Raymond also provided an update on the new EUTM Filing, which was activated on 1st August this year. The old e-filing will be switched off in November, and the EUIPO website and User Area will also be revamped next year. He added that all web services will be made available as APIs. “I believe this is your way forward to work with us,” said Raymond.

Branding alternative products

Today’s second panel looked at sustainability in the food and drink and clothing and footwear sectors. Carolina Alvarez-Ossorio Speith, ECOALF, Spain described the damage being done to the environment and oceans by plastic bottles and other items. “Fashion is one of the most polluting industries in the world … If you’re not part of the solution, you’re part of the problem,” she said. ECOALF’s response has been to develop 500 recycled fabrics from waste products such as fishing nets, tyres and coffee. It uses the registered trade mark ECOALF BECAUSE THERE IS NO PLANET B on many of its products.

Carolina described the challenge of registering trade marks for ECOALF and ECOALF 1.0 up to 12 years ago, and successfully taking action against Primark’s use of BECAUSE THERE IS NO PLANET B on cheap children’s tee-shirts.

Rowena Tolley, Kilburn & Strode, UK, shared some research from Deloitte that shows how consumers prioritise sustainability and are demanding more information about sustainable brands. She identified three main challenges for alternative branding: the choice of name, and the risks of being descriptive or non-distinctive; the difficulty of enforcing marks that are weaker, as demonstrated by last year’s OATLY v PUREOATY case in the UK; and greenwashing.

“The authorities are increasingly cracking down on greenwashing … you need to be careful that you are genuinely what you claim to be,” said Rowena, who added: “Greenwashing is worse for a brand than not being sustainable in the first place … It can impact individual consumers, groups of consumers and authorities such as the UK’s ASA and CMA. “It’s up to us as lawyers to ask clients to check their claims.”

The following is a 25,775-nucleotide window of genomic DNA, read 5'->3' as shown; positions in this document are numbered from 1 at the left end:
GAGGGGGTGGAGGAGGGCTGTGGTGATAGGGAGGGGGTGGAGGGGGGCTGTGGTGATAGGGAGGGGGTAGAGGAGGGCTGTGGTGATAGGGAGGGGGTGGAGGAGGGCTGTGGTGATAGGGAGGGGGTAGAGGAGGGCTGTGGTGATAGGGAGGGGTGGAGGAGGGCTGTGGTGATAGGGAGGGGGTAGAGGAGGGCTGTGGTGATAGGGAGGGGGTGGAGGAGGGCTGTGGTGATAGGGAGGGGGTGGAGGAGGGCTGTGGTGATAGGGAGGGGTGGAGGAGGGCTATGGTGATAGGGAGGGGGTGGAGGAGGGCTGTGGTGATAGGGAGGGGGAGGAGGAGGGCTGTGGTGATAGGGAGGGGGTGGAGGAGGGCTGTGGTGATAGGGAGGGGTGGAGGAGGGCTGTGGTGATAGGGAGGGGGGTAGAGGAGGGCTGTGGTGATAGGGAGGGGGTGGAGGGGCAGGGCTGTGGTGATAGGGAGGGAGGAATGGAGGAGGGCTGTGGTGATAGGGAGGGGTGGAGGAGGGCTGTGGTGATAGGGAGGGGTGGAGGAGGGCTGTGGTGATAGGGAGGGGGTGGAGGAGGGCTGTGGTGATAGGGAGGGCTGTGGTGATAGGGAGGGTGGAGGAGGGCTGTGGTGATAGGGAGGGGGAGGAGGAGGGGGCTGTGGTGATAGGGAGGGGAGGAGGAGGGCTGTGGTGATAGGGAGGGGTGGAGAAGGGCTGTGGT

The annual Cultural Evening was held at the Casino de Madrid on Wednesday, and featured cuisine from all of Spain’s regions.

Rowena also highlighted sustainable branding initiatives from major brands such as Louis Vuitton and Nespresso, which has recently achieved B Corp certification, and the rise of the “sustainable stable” – the use of a house mark to highlight sustainability values by FMCG companies such as Unilever and Nestlé. Other interesting trends include fashion companies such as Nike and Levi’s advertising how to extend the life of products (potentially damaging their own sales) and business partnerships built around shared values. “Partnering with a sustainable brand can lend expertise and credibility,” said Rowena. “For trade mark attorneys, this raises questions such as: is there a new brand, or a brand moving into new goods and services? And who owns the IP in the brand?”

“It’s great when collaboration takes place if the vision is the same by both partners,” said Carolina. “Then you’re going for the same thing and you’re much more aligned.” Moderator Mark Devaney, Clyde & Co LLP, UAE, said it even affects service providers such as law firms: “We were recently asked by a client about our sustainability credentials and it’s going to become more common.”

Another key topic is third-party seals of approval, such as B Corporation certification. “It’s more than a certification, it’s a community,” said Carolina, adding: “It should become a standard.”

Posted by: Blog Administrator @ 13.21
Tags: Annual Conference, Madrid, Celebrating Marks,
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MARQUES does not guarantee the accuracy of the information in this blog. The views are those of the individual contributors and do not necessarily reflect those of MARQUES. Seek professional advice before action on any information included here.